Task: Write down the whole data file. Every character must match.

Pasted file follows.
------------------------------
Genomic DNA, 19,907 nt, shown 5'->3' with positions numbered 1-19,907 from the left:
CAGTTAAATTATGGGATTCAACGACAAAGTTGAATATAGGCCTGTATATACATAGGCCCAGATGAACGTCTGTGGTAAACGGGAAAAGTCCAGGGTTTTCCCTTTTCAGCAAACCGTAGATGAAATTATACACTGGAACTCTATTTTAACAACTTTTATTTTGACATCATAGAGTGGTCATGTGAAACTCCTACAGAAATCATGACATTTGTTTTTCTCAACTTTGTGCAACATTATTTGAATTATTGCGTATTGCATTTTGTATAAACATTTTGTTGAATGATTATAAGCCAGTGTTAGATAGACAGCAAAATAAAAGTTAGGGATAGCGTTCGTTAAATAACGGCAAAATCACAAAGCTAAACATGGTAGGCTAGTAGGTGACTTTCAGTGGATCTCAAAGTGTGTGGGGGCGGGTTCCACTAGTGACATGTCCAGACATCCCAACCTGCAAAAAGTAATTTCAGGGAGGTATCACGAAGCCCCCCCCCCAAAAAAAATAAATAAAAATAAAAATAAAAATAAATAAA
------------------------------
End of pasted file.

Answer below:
Genomic DNA, 19,907 nt, shown 5'->3' with positions numbered 1-19,907 from the left:
CAGTTAAATTATGGGATTCAACGACAAAGTTGAATATAGGCCTGTATATACATAGGCCCAGATGAACGTCTGTGGTAAACGGGAAAAGTCCAGGGTTTTCCCTTTTCAGCAAACCGTAGATGAAATTATACACTGGAACTCTATTTTAACAACTTTTATTTTGACATCATAGAGTGGTCATGTGAAACTCCTACAGAAATCATGACATTTGTTTTTCTCAACTTTGTGCAACATTATTTGAATTATTGCGTATTGCATTTTGTATAAACATTTTGTTGAATGATTATAAGCCAGTGTTAGATAGACAGCAAAATAAAAGTTAGGGATAGCGTTCGTTAAATAACGGCAAAATCACAAAGCTAAACATGGTAGGCTAGTAGGTGACTTTCAGTGGATCTCAAAGTGTGTGGGGGCGGGTTCCACTAGTGACATGTCCAGACATCCCAACCTGCAAAAAGTAATTTCAGGGAGGTATCACGAAGCCCCCCCCCCAAAAAAAATAAATAAAAATAAAAATAAAAATAAATAAA